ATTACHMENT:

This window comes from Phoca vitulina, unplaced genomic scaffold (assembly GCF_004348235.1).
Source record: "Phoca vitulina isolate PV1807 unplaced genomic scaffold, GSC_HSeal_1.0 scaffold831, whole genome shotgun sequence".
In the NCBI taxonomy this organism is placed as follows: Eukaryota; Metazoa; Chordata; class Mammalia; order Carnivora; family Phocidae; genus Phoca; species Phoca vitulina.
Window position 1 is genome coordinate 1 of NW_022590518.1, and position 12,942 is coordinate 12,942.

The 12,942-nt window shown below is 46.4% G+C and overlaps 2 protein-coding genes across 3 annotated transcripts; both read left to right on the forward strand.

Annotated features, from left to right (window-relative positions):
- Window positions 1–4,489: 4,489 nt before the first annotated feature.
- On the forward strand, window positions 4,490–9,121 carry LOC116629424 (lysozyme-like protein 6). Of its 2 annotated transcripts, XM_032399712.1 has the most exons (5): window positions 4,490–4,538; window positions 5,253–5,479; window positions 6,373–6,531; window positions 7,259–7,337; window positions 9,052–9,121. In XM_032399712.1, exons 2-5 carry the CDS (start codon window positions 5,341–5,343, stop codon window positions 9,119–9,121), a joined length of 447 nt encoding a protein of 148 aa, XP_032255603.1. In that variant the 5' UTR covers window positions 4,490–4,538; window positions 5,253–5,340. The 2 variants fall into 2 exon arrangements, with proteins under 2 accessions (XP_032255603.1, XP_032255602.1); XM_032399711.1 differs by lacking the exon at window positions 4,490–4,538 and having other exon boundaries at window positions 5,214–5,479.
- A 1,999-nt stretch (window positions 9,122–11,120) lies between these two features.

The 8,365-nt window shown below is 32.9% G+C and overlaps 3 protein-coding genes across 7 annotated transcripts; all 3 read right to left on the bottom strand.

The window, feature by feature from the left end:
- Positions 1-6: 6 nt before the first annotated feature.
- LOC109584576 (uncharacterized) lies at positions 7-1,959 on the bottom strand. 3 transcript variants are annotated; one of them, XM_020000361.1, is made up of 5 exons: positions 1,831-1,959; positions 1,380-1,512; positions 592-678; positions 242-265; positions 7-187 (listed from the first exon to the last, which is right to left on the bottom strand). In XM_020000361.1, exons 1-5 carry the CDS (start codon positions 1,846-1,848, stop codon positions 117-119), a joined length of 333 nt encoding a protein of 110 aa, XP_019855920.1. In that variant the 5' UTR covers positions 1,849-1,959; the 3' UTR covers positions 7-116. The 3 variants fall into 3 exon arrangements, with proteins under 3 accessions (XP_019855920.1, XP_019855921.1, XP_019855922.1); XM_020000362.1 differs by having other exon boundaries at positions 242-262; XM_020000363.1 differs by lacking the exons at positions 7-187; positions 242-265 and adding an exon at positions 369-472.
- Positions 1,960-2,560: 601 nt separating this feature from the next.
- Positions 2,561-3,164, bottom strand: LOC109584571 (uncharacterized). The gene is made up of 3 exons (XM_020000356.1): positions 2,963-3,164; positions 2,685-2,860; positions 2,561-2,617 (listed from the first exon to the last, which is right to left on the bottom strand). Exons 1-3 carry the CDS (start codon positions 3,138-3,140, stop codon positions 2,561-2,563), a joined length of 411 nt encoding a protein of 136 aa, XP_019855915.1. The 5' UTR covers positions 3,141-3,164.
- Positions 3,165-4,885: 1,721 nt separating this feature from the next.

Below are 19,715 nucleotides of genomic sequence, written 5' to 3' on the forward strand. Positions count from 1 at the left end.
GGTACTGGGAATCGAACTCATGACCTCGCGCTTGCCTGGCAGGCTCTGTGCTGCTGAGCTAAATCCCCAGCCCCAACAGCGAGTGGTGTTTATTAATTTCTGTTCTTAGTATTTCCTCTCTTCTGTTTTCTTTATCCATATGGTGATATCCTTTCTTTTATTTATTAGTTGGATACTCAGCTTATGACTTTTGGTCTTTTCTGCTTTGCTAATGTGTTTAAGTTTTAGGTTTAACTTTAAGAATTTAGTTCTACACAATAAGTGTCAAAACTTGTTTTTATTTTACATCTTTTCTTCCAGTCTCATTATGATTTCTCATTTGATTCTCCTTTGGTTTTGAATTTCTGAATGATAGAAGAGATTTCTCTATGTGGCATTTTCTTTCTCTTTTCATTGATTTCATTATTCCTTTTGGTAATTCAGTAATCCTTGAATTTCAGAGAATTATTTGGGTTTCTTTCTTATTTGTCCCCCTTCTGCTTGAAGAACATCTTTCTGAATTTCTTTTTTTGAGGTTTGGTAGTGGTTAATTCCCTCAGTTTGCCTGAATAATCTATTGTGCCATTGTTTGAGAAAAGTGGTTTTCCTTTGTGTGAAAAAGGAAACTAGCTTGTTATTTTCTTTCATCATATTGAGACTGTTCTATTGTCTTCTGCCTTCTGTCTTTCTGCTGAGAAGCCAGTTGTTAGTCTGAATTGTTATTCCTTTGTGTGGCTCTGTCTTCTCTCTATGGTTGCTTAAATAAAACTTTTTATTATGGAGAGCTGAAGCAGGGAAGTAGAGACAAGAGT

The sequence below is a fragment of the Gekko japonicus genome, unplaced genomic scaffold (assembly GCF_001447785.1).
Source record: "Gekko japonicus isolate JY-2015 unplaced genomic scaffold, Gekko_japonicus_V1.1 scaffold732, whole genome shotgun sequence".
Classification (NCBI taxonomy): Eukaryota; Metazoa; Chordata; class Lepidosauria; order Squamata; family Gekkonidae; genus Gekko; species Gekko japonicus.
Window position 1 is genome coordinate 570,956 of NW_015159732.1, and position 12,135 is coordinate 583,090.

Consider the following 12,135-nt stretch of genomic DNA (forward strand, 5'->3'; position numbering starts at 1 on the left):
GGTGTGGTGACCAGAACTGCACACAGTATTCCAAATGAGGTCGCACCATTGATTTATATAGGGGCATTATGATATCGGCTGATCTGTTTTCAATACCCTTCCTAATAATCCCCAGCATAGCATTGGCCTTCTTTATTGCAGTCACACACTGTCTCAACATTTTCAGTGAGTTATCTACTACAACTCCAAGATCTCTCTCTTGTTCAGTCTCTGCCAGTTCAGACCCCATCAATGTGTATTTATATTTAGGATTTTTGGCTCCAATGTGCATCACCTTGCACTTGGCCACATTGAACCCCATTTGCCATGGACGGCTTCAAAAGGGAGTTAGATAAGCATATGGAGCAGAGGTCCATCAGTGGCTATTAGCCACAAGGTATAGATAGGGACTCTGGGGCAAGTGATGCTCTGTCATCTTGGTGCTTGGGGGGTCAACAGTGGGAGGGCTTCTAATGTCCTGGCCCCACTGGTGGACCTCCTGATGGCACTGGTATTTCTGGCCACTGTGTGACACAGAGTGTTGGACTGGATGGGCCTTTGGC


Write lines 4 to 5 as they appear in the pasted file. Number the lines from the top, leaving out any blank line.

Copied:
Window position 1 is genome coordinate 1 of NW_022590518.1, and position 12,942 is coordinate 12,942.

The 12,942-nt window shown below is 46.4% G+C and overlaps 2 protein-coding genes across 3 annotated transcripts; both read left to right on the forward strand.